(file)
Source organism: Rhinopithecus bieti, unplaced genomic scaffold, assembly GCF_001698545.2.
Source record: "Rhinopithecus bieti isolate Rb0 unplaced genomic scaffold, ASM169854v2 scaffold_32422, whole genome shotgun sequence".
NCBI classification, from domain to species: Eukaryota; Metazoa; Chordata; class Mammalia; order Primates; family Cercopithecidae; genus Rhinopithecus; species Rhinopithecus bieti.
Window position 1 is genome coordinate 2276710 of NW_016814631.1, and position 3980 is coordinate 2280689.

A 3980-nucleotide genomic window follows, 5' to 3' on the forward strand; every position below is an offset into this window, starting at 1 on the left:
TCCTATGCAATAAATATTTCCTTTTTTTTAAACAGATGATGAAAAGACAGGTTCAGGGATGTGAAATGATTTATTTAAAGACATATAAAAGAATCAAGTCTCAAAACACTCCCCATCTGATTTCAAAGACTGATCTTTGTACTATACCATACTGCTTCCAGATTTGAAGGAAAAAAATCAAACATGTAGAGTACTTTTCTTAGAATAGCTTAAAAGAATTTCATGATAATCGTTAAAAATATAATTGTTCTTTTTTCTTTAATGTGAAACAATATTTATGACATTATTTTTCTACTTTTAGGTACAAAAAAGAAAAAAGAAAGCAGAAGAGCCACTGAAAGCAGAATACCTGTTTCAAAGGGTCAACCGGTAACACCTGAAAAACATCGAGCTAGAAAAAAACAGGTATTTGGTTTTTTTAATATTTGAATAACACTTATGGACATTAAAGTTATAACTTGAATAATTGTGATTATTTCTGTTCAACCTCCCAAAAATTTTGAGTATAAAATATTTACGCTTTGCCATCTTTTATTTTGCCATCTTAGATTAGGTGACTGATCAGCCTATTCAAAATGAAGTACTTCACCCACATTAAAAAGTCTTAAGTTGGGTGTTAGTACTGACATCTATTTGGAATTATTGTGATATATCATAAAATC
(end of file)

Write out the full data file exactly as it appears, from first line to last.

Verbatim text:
Source organism: Rhinopithecus bieti, unplaced genomic scaffold, assembly GCF_001698545.2.
Source record: "Rhinopithecus bieti isolate Rb0 unplaced genomic scaffold, ASM169854v2 scaffold_32422, whole genome shotgun sequence".
NCBI classification, from domain to species: Eukaryota; Metazoa; Chordata; class Mammalia; order Primates; family Cercopithecidae; genus Rhinopithecus; species Rhinopithecus bieti.
Window position 1 is genome coordinate 2276710 of NW_016814631.1, and position 3980 is coordinate 2280689.

A 3980-nucleotide genomic window follows, 5' to 3' on the forward strand; every position below is an offset into this window, starting at 1 on the left:
TCCTATGCAATAAATATTTCCTTTTTTTTAAACAGATGATGAAAAGACAGGTTCAGGGATGTGAAATGATTTATTTAAAGACATATAAAAGAATCAAGTCTCAAAACACTCCCCATCTGATTTCAAAGACTGATCTTTGTACTATACCATACTGCTTCCAGATTTGAAGGAAAAAAATCAAACATGTAGAGTACTTTTCTTAGAATAGCTTAAAAGAATTTCATGATAATCGTTAAAAATATAATTGTTCTTTTTTCTTTAATGTGAAACAATATTTATGACATTATTTTTCTACTTTTAGGTACAAAAAAGAAAAAAGAAAGCAGAAGAGCCACTGAAAGCAGAATACCTGTTTCAAAGGGTCAACCGGTAACACCTGAAAAACATCGAGCTAGAAAAAAACAGGTATTTGGTTTTTTTAATATTTGAATAACACTTATGGACATTAAAGTTATAACTTGAATAATTGTGATTATTTCTGTTCAACCTCCCAAAAATTTTGAGTATAAAATATTTACGCTTTGCCATCTTTTATTTTGCCATCTTAGATTAGGTGACTGATCAGCCTATTCAAAATGAAGTACTTCACCCACATTAAAAAGTCTTAAGTTGGGTGTTAGTACTGACATCTATTTGGAATTATTGTGATATATCATAAAATC